One dock worker remained missing late Wednesday after a new mishap involving a Carnival cruise ship, which broke free from moorings in a US port, the company said.
Two employees were thrown into the water when high winds caused the Carnival Triumph to break free in the Gulf Coast port of Mobile, Alabama, where it was docked after a hellish four-day ordeal last month.
Television pictures showed a large hole on the stern of the ship, apparently on a passenger deck half way up the side of the vessel.
All Triumph employees were accounted for, but one non-Carnival worker remained missing, said Carnival, which has suffered a string of accidents since its cruise ship the Costa Concordia capsized off the Italian coast last year.
"Due to strong winds that reached speeds exceeding 70 miles per hour (113 km/h) during a severe storm ... Carnival Triumph, which was in wet dock at a Mobile shipyard, broke away from its moorings," said a Carnival statement.
"The ship drifted, and was secured. With the assistance of tugboats on site, the ship has been moved to the Mobile Cruise Terminal. Lines have moored the ship, and, as a precaution, tugboats will remain alongside the vessel as well."
Some 600 crew and 200 contractors on board were safe and accounted for, with no reports of injuries. "While assessment of damage to the ship is ongoing, initial indications suggest the damage is limited," it said.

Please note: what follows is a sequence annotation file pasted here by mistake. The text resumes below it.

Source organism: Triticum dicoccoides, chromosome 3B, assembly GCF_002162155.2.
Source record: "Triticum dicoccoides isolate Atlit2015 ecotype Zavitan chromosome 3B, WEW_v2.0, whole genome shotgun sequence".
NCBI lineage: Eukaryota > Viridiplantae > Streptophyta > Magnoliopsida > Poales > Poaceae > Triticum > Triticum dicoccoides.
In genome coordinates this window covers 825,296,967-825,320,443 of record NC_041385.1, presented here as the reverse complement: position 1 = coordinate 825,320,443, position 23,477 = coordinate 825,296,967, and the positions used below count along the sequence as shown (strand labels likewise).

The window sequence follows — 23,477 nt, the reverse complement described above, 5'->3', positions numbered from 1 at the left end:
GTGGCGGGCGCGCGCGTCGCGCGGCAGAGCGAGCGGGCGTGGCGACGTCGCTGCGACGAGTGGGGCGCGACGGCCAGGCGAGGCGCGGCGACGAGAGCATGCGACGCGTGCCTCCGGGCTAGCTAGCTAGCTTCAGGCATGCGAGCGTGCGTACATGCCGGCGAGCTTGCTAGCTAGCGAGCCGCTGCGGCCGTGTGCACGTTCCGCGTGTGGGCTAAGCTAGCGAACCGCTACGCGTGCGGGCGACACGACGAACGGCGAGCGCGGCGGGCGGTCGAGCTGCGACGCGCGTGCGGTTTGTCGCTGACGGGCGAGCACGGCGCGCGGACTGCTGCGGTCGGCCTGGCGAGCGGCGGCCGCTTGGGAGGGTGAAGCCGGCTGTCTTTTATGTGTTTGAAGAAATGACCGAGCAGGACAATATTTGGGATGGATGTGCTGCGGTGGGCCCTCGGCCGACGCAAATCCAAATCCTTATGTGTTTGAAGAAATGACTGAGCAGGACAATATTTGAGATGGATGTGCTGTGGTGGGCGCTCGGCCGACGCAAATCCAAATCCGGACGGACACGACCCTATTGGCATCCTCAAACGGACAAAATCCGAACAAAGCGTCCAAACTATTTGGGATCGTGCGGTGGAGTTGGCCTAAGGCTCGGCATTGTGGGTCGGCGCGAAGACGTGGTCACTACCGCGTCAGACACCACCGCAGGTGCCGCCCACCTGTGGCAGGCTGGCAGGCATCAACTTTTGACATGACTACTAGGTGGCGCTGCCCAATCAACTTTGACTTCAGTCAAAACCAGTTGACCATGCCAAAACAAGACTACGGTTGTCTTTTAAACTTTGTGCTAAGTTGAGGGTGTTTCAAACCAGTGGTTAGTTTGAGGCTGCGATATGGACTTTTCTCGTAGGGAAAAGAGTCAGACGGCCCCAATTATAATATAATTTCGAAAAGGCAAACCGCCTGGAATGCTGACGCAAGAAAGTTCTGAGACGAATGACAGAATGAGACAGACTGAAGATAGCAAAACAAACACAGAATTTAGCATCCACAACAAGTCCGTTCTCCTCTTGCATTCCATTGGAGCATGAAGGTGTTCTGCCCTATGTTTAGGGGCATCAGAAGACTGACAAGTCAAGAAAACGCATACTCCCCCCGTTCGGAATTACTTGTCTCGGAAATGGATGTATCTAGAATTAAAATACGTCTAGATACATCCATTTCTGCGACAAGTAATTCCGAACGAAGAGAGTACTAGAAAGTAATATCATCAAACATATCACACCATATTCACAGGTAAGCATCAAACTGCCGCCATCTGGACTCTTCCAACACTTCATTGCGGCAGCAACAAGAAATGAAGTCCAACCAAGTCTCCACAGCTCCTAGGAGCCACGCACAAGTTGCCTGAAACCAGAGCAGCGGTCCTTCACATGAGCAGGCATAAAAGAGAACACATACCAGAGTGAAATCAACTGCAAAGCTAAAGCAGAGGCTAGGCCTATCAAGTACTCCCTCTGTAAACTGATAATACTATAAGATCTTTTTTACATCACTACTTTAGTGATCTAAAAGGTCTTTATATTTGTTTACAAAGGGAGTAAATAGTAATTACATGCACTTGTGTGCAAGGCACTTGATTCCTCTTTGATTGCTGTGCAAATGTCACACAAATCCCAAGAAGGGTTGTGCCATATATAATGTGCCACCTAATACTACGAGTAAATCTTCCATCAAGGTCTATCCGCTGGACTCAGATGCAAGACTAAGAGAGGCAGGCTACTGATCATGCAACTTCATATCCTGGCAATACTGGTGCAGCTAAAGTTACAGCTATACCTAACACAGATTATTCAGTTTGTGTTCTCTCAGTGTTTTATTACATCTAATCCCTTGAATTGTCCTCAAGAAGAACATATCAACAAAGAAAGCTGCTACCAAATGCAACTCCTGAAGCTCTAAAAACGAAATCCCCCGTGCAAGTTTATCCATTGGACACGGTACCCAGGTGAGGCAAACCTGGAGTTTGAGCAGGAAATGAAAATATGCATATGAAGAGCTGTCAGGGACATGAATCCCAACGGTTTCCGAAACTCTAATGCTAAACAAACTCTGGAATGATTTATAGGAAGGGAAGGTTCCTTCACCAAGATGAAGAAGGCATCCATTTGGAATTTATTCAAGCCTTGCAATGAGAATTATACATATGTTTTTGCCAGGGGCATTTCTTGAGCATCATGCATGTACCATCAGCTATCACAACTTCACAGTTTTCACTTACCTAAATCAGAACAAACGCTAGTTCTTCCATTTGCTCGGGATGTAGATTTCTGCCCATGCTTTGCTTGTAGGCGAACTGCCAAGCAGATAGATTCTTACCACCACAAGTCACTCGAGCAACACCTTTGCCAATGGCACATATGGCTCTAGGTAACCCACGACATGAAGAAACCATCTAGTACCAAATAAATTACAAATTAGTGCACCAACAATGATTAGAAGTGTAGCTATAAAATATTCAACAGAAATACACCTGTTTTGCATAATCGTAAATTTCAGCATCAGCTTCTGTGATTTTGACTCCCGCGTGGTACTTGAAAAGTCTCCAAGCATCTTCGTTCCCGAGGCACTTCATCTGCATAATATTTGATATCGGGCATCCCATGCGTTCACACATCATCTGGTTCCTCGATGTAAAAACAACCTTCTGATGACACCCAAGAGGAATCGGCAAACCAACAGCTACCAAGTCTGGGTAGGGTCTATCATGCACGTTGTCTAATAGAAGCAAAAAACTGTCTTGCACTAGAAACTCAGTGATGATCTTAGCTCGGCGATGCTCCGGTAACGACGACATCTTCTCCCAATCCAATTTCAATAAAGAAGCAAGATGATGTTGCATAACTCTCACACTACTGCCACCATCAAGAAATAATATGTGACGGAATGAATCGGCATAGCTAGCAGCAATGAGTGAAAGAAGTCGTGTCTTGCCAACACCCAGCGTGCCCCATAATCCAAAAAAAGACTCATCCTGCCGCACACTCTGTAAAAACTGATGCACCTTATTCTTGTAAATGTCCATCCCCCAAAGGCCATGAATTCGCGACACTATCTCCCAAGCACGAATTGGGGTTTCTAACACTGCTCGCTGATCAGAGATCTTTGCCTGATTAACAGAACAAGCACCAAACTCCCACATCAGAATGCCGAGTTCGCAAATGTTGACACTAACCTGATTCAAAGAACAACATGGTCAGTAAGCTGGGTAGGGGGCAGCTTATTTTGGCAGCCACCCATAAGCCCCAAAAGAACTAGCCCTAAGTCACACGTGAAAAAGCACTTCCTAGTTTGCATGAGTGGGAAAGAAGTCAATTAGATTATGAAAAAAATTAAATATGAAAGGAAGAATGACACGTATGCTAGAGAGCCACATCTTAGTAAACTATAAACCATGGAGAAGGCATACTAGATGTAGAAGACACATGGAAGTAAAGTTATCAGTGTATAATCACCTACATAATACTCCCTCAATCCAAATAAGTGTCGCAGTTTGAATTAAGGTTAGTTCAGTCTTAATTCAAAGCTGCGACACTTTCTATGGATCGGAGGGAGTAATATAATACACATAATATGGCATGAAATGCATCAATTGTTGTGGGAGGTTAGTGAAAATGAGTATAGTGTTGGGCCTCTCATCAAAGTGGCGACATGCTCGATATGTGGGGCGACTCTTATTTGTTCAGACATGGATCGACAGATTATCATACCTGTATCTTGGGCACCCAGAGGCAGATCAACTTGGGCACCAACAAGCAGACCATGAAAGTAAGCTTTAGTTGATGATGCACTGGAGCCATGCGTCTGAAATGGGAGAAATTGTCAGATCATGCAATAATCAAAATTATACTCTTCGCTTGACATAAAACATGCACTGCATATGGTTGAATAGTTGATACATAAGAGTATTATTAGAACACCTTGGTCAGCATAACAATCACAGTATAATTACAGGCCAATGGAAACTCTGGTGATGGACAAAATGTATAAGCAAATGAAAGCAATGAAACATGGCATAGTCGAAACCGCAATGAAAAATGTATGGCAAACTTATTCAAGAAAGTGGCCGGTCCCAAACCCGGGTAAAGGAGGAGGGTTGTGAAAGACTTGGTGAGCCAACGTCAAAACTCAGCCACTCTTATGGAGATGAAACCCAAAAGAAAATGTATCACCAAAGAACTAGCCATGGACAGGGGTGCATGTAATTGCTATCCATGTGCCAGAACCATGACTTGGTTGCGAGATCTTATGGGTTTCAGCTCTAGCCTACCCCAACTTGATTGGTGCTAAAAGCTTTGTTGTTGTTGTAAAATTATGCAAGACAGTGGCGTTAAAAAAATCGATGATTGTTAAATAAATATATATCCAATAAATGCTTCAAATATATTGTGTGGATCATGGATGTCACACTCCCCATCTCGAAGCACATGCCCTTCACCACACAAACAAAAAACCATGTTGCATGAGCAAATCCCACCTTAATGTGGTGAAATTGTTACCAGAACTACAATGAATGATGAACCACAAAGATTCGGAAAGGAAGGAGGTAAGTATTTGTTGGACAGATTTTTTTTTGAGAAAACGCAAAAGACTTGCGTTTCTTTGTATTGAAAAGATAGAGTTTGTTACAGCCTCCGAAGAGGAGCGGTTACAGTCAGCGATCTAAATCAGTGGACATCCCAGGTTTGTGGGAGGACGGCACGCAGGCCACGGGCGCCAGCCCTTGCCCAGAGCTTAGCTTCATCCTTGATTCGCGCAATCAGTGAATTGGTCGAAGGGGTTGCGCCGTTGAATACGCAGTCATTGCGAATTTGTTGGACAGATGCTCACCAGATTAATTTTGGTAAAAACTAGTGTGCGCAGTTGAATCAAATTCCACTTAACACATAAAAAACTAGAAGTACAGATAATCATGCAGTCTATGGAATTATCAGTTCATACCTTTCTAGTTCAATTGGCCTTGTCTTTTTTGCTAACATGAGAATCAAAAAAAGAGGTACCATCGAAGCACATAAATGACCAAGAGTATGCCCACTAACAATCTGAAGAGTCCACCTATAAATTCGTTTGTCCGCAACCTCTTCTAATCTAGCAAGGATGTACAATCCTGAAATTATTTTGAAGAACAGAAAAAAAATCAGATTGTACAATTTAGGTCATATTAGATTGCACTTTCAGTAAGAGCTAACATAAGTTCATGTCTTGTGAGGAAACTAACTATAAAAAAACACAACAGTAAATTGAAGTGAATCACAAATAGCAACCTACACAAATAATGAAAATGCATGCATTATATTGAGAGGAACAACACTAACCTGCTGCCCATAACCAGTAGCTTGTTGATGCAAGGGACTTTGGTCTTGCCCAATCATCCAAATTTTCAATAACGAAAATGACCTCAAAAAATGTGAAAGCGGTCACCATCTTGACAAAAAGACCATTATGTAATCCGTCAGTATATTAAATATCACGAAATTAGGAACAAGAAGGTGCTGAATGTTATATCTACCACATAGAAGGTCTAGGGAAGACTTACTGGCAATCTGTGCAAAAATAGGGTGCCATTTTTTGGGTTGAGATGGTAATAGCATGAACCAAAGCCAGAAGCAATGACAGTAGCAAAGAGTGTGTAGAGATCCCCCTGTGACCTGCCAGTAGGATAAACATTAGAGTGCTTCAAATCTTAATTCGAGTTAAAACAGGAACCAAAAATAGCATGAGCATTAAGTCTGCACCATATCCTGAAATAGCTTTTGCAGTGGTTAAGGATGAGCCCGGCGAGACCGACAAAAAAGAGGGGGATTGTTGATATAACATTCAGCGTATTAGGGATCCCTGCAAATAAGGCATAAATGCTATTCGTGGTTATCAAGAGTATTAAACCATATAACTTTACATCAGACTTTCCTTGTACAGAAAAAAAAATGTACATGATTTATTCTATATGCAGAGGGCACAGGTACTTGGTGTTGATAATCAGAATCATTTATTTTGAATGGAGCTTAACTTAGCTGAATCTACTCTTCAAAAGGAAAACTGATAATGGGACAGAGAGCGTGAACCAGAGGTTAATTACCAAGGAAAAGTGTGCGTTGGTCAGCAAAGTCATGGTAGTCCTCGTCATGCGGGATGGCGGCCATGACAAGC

But in a 7:00 pm (2300 GMT) update on the afternoon incident, it cited reports that two shipyard employees on an adjacent pier fell into the water.
"One has reportedly been rescued by the US Coast Guard and the search continues for the second. Our thoughts and prayers are with the missing shipyard employee and the family," it said.
The Triumph docked in Mobile last month, after an engine room blaze left the massive vessel without electricity to power the kitchens, toilets, and other necessities for four days.
The incident comes two and a half weeks after another Carnival ship, the Legend, suffered a problem with a unit that affects its sailing speed, and had to scrap a visit to Grand Cayman.
Around the same time another troubled ship, the Dream, was finishing a Caribbean cruise when it suffered a mechanical issue with a diesel generator. Power was not lost, but elevators and restrooms periodically lost electricity.
Thirty-two people died when the Costa Concordia smashed into rocks off Tuscany in January last year, keeling over with 4,229 people on board.